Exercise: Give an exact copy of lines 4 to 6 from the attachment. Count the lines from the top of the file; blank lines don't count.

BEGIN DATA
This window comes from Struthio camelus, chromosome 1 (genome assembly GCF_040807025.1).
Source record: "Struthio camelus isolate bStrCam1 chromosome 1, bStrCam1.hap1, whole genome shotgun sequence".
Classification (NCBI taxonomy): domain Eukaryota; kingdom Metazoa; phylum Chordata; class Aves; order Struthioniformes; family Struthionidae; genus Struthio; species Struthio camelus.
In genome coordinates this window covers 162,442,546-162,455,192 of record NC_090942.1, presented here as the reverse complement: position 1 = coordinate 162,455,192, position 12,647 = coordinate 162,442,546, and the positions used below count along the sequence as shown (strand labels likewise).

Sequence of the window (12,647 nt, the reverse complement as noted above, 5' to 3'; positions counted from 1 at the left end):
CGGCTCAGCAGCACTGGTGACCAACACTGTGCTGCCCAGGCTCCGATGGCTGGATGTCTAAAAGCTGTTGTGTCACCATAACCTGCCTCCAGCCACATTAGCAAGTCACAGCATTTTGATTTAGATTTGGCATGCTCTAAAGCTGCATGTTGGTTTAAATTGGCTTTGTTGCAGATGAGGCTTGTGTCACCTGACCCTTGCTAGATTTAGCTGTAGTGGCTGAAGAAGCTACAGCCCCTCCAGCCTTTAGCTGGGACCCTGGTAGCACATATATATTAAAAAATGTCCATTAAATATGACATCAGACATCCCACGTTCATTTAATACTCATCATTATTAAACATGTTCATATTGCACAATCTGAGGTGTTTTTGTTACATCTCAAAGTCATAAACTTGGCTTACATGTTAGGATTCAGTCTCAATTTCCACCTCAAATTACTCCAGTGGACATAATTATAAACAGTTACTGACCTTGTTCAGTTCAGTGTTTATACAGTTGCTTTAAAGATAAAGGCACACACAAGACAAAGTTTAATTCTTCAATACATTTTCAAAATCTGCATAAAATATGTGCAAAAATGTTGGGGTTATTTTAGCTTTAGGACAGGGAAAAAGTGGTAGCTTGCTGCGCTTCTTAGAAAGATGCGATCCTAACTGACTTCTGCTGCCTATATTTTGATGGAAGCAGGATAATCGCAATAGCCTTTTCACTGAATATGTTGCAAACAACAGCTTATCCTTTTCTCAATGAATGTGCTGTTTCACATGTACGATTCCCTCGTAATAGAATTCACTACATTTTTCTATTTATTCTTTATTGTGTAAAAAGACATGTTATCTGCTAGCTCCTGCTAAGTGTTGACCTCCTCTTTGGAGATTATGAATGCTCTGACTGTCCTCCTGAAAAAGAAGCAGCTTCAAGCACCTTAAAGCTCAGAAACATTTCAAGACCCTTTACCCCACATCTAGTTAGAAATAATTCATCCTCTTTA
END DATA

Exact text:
In genome coordinates this window covers 162,442,546-162,455,192 of record NC_090942.1, presented here as the reverse complement: position 1 = coordinate 162,455,192, position 12,647 = coordinate 162,442,546, and the positions used below count along the sequence as shown (strand labels likewise).

Sequence of the window (12,647 nt, the reverse complement as noted above, 5' to 3'; positions counted from 1 at the left end):
CGGCTCAGCAGCACTGGTGACCAACACTGTGCTGCCCAGGCTCCGATGGCTGGATGTCTAAAAGCTGTTGTGTCACCATAACCTGCCTCCAGCCACATTAGCAAGTCACAGCATTTTGATTTAGATTTGGCATGCTCTAAAGCTGCATGTTGGTTTAAATTGGCTTTGTTGCAGATGAGGCTTGTGTCACCTGACCCTTGCTAGATTTAGCTGTAGTGGCTGAAGAAGCTACAGCCCCTCCAGCCTTTAGCTGGGACCCTGGTAGCACATATATATTAAAAAATGTCCATTAAATATGACATCAGACATCCCACGTTCATTTAATACTCATCATTATTAAACATGTTCATATTGCACAATCTGAGGTGTTTTTGTTACATCTCAAAGTCATAAACTTGGCTTACATGTTAGGATTCAGTCTCAATTTCCACCTCAAATTACTCCAGTGGACATAATTATAAACAGTTACTGACCTTGTTCAGTTCAGTGTTTATACAGTTGCTTTAAAGATAAAGGCACACACAAGACAAAGTTTAATTCTTCAATACATTTTCAAAATCTGCATAAAATATGTGCAAAAATGTTGGGGTTATTTTAGCTTTAGGACAGGGAAAAAGTGGTAGCTTGCTGCGCTTCTTAGAAAGATGCGATCCTAACTGACTTCTGCTGCCTATATTTTGATGGAAGCAGGATAATCGCAATAGCCTTTTCACTGAATATGTTGCAAACAACAGCTTATCCTTTTCTCAATGAATGTGCTGTTTCACATGTACGATTCCCTCGTAATAGAATTCACTACATTTTTCTATTTATTCTTTATTGTGTAAAAAGACATGTTATCTGCTAGCTCCTGCTAAGTGTTGACCTCCTCTTTGGAGATTATGAATGCTCTGACTGTCCTCCTGAAAAAGAAGCAGCTTCAAGCACCTTAAAGCTCAGAAACATTTCAAGACCCTTTACCCCACATCTAGTTAGAAATAATTCATCCTCTTTA